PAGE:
The Costco Mission Statement and How It Impacts Company Culture

Costco's Vision and Values Were Driven by Its Two Founders

Costco Wholesale Honolulu
Costco Wholesale Honolulu.

As far as wholesale warehouse shopping experiences go, there's something distinct about culture of Costco that makes it stand apart from the rest. The retailer says they have a culture that is based on an ethical mission derived from clear vision and values, and they have described those values in a mission statement that they share with their employees.

The Costco Mission Statement and Motto

Costco says their mission "is to continually provide our members with quality goods and services at the lowest possible prices. To achieve our mission we will conduct our business with the following Code of Ethics in mind:

  • Obey the law.
  • Take care of our members.
  • Take care of our employees.
  • Respect our vendors.

"If we do these four things throughout our organization, then we will realize our ultimate goal, which is to reward our shareholders."

Co-Founder Jeffrey Brotman's Background

Outside of the state of Washington, Jeffrey Brotman might be the less famous co-founder of Costco, but that doesn't mean he was the less influential co-founder. When looking at Brotman's life experience, it's easy to see how much influence he had on the Costco Code of Ethics, which is a key part of its corporate mission, vision, and values.

Jeffery Brotman was born in 1942 to Bernie and Pearl Brotman in Tacoma, Wash. He was raised Jewish and his personal values were influenced by his Rabbi and his parents. His father worked as a retailer himself.

Even though he had attended law school specifically to avoid following in his father’s retailing footsteps, Brotman ended up opening a chain of men’s clothing stores with his brother, Michael. He was an investor in other retail businesses, like Starbucks and Garden Botanica, but it wasn’t until he founded Costco with James Sinegal that he was able to implement his vision and values.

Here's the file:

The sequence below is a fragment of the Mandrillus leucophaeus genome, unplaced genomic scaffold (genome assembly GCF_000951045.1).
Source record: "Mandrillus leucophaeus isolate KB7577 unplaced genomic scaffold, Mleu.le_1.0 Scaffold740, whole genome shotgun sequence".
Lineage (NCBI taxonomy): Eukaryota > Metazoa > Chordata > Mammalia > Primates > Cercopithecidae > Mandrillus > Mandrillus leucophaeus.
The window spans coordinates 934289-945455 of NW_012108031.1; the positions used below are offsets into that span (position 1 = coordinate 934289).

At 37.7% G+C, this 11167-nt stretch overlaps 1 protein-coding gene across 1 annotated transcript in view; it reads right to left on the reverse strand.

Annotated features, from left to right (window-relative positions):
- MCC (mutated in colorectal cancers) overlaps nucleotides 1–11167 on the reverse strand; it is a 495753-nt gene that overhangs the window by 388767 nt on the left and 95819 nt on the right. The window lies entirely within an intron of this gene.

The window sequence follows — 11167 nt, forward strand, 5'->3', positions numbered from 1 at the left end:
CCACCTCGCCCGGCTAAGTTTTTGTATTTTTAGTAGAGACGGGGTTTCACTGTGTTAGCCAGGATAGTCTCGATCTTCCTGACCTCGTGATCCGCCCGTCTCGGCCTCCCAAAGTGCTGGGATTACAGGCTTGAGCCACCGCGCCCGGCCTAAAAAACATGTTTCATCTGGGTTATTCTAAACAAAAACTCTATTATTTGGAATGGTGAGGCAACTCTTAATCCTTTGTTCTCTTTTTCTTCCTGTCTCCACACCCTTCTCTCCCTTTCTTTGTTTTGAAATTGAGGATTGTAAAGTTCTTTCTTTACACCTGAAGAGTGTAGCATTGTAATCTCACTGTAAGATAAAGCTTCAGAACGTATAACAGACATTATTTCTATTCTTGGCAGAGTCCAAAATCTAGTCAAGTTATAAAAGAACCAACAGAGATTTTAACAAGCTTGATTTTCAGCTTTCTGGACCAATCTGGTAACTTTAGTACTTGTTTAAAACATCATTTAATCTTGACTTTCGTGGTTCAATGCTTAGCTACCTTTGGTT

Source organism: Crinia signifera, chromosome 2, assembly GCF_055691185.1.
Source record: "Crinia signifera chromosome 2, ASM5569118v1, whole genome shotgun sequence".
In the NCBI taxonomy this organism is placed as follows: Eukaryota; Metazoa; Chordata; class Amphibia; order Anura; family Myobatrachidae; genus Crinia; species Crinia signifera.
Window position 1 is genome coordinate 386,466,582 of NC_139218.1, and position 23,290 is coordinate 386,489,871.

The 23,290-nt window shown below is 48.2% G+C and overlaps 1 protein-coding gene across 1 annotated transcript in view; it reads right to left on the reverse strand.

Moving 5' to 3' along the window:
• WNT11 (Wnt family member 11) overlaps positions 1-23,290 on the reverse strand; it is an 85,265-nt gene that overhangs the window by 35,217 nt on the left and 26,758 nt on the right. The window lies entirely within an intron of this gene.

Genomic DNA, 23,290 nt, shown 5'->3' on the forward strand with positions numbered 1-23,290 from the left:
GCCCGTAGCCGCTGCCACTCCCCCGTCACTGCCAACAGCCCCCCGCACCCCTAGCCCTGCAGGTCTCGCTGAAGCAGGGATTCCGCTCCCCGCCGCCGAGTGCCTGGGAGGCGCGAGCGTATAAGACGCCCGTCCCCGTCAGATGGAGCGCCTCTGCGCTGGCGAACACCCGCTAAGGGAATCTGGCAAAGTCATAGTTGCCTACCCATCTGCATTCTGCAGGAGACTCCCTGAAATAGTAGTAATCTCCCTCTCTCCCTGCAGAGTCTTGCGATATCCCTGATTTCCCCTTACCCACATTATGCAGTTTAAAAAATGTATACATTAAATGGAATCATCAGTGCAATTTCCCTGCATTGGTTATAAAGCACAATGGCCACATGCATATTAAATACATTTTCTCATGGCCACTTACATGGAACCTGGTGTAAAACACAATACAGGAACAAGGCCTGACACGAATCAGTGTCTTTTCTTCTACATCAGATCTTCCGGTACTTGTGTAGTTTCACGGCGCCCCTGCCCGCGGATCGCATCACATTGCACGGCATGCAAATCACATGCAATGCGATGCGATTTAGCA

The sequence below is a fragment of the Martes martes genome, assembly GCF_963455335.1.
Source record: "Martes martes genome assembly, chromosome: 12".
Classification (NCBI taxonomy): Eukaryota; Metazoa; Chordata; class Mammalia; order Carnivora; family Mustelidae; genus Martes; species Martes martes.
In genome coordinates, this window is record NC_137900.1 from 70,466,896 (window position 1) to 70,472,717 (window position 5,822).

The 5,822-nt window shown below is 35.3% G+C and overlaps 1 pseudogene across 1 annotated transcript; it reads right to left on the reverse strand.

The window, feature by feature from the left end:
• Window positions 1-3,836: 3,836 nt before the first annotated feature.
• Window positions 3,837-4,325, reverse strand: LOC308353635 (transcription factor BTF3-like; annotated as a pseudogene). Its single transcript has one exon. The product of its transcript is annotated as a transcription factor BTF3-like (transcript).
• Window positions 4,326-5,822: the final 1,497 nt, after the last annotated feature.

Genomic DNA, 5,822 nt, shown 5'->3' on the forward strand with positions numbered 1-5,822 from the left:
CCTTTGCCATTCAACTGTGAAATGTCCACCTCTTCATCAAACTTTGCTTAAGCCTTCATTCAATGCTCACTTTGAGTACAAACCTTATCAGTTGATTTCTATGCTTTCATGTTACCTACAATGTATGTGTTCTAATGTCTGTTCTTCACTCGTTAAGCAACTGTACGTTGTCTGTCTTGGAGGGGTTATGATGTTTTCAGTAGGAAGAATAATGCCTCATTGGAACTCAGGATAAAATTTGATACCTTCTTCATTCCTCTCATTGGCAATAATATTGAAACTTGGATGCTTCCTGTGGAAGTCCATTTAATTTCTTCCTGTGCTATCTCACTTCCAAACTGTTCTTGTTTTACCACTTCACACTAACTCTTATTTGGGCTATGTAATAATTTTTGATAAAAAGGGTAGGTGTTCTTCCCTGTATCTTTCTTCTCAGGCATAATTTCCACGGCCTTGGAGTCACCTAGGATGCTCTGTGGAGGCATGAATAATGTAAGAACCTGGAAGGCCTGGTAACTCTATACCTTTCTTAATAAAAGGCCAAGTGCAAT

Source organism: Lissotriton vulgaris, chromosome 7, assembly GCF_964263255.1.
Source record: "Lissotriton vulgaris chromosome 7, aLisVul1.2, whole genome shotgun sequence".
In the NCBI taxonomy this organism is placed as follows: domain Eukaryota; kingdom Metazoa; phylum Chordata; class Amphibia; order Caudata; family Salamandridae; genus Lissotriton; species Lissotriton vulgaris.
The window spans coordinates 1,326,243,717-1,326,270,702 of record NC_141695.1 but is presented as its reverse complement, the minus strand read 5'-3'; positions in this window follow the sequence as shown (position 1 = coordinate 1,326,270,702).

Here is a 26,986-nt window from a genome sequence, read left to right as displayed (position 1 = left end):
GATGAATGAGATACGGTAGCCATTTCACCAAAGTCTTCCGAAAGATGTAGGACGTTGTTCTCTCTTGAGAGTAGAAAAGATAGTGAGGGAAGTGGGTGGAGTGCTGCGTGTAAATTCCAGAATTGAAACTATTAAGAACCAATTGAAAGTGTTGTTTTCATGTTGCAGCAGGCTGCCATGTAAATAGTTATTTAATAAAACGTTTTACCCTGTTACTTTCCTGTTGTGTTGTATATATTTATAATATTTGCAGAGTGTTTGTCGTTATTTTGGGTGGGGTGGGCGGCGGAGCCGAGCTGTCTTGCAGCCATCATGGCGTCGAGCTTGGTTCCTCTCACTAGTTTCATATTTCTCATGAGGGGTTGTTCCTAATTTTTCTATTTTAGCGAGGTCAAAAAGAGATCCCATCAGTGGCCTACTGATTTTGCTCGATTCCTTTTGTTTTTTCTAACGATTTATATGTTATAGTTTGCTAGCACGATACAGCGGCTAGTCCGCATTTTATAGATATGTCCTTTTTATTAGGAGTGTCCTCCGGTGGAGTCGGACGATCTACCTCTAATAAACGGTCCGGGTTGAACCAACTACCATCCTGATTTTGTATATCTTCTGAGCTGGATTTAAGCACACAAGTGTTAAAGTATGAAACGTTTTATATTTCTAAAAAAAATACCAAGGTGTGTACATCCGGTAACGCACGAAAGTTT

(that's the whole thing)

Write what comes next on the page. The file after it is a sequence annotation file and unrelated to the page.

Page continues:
Co-Founder Jim Sinegal's Background

Sinegal was born in 1936 to a Catholic family. He wanted to become a doctor, but his low grades in school prevented him from being able to get into medical school.

Sinegal worked his way through college as a bagger at the FedMart retail chain. Just a few years after starting at the store as a mattress unpacker at FedMart, Sinegal became the store manager, and eventually rose to the position of vice president.

Sol Price, the founder of Fed-Mart, decided in 1979 that he wanted to start a new venture and took Sinegal with him. Together the two started Price Club and, during the process, Sinegal learned about the startup of the retail business that would become Costco.

The Importance of Retail Education

Price Club is credited as being the first retail big box warehouse concept store, which became the natural springboard for the Costco chain. Sinegal learned much from his mentor, Sol Price, but in an interview with the New York Times, Price admitted that he learned from Sinegal as well. 

"Jim has done a very good job in balancing the interests of the shareholders the employees, the customers and the managers,” said Price. “Most companies tilt too much one way or the other.”

Sinegal did eventually part ways with Price and the Price Club. By the time Sinegal and Brotman founded Costco, Sinegal already had 29 years of hands-on experience in all aspects of retailing. 

All of this led to the creation of the Costco values and vision that still exist today.

Costco Changed Retailing

In the case of Costco Wholesale Warehouse, two founders turned out to be better than one. Using counter-intuitive retailing strategies, Costco has become a wildly popular retail phenomenon around the world that has been referred to as "the Costco Craze." The retail industry innovations that are credited to Costco include the addition of fresh food, eye-care clinics, pharmacies, and gas stations to the retail warehouse customer experience.